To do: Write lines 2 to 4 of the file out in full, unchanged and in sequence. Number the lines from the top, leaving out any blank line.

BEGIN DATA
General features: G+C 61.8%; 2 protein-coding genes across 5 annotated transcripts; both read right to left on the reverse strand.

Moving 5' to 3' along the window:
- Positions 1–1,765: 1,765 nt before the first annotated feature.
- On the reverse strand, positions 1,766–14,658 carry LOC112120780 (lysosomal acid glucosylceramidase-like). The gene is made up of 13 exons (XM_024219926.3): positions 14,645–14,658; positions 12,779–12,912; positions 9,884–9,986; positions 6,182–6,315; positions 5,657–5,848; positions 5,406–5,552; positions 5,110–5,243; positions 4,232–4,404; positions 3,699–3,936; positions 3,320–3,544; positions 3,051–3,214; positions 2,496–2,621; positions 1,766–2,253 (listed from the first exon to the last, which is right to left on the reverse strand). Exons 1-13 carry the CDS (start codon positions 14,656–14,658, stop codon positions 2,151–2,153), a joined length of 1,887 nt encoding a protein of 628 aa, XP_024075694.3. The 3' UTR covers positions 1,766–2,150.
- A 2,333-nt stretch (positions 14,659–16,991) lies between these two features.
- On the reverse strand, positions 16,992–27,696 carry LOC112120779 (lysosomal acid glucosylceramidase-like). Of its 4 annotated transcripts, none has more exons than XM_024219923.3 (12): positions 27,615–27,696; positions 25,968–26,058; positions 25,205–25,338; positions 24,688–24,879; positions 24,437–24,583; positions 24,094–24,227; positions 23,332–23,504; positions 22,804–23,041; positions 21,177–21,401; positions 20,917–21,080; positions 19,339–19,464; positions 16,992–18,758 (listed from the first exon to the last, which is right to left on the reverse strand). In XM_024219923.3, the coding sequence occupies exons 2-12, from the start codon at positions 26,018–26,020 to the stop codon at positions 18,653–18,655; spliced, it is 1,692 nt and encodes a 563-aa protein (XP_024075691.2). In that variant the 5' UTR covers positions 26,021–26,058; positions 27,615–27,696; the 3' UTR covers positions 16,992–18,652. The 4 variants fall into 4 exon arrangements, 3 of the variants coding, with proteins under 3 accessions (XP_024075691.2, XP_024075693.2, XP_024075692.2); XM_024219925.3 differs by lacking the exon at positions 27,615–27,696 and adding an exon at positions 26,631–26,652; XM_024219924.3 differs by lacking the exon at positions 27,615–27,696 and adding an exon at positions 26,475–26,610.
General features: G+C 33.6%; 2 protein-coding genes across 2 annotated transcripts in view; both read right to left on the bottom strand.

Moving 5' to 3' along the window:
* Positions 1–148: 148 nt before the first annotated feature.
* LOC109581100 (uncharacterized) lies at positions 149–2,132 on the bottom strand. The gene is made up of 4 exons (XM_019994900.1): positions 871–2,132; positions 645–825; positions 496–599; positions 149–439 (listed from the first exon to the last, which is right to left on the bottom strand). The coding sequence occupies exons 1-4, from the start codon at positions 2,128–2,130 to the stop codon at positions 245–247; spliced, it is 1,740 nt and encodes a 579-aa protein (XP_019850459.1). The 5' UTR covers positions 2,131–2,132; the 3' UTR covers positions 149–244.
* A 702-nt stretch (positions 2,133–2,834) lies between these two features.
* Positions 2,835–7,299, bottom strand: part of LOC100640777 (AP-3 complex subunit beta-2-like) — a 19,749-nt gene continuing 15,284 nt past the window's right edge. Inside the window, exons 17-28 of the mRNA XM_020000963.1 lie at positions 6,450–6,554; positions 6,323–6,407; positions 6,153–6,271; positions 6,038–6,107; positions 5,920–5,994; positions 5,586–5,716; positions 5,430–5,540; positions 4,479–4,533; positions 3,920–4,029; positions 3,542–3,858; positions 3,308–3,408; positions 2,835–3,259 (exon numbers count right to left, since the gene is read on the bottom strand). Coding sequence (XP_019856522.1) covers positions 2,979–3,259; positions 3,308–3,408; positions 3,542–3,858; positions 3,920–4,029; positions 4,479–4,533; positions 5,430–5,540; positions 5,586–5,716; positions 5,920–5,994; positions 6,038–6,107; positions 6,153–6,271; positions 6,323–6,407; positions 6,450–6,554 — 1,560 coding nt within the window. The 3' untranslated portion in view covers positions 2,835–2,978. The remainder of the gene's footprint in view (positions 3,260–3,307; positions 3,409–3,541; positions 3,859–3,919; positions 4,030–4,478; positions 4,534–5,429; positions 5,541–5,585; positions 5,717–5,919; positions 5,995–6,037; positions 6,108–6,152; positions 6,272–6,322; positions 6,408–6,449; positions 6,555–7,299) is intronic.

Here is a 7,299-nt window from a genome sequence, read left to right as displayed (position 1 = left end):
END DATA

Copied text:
Moving 5' to 3' along the window:
- Positions 1–1,765: 1,765 nt before the first annotated feature.
- On the reverse strand, positions 1,766–14,658 carry LOC112120780 (lysosomal acid glucosylceramidase-like). The gene is made up of 13 exons (XM_024219926.3): positions 14,645–14,658; positions 12,779–12,912; positions 9,884–9,986; positions 6,182–6,315; positions 5,657–5,848; positions 5,406–5,552; positions 5,110–5,243; positions 4,232–4,404; positions 3,699–3,936; positions 3,320–3,544; positions 3,051–3,214; positions 2,496–2,621; positions 1,766–2,253 (listed from the first exon to the last, which is right to left on the reverse strand). Exons 1-13 carry the CDS (start codon positions 14,656–14,658, stop codon positions 2,151–2,153), a joined length of 1,887 nt encoding a protein of 628 aa, XP_024075694.3. The 3' UTR covers positions 1,766–2,150.